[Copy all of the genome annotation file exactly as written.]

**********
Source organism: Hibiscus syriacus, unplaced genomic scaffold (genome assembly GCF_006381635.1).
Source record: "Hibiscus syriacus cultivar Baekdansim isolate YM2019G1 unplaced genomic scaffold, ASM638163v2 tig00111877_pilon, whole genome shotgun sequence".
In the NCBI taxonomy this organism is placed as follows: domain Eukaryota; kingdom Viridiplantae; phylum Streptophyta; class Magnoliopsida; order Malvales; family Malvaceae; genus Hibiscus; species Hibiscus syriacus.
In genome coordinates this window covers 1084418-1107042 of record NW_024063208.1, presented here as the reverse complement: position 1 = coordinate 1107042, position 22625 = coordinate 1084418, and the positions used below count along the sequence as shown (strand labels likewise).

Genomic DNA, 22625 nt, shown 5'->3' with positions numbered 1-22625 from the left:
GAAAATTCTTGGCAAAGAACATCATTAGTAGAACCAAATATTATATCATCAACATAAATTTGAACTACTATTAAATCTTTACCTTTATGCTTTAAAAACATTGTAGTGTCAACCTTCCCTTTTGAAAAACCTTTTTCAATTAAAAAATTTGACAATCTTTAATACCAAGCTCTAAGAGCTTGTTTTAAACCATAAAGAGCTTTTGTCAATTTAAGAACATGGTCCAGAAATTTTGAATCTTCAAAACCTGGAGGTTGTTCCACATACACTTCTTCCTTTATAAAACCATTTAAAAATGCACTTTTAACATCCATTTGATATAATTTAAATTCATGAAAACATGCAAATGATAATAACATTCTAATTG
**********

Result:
Source organism: Hibiscus syriacus, unplaced genomic scaffold (genome assembly GCF_006381635.1).
Source record: "Hibiscus syriacus cultivar Baekdansim isolate YM2019G1 unplaced genomic scaffold, ASM638163v2 tig00111877_pilon, whole genome shotgun sequence".
In the NCBI taxonomy this organism is placed as follows: domain Eukaryota; kingdom Viridiplantae; phylum Streptophyta; class Magnoliopsida; order Malvales; family Malvaceae; genus Hibiscus; species Hibiscus syriacus.
In genome coordinates this window covers 1084418-1107042 of record NW_024063208.1, presented here as the reverse complement: position 1 = coordinate 1107042, position 22625 = coordinate 1084418, and the positions used below count along the sequence as shown (strand labels likewise).

Genomic DNA, 22625 nt, shown 5'->3' with positions numbered 1-22625 from the left:
GAAAATTCTTGGCAAAGAACATCATTAGTAGAACCAAATATTATATCATCAACATAAATTTGAACTACTATTAAATCTTTACCTTTATGCTTTAAAAACATTGTAGTGTCAACCTTCCCTTTTGAAAAACCTTTTTCAATTAAAAAATTTGACAATCTTTAATACCAAGCTCTAAGAGCTTGTTTTAAACCATAAAGAGCTTTTGTCAATTTAAGAACATGGTCCAGAAATTTTGAATCTTCAAAACCTGGAGGTTGTTCCACATACACTTCTTCCTTTATAAAACCATTTAAAAATGCACTTTTAACATCCATTTGATATAATTTAAATTCATGAAAACATGCAAATGATAATAACATTCTAATTG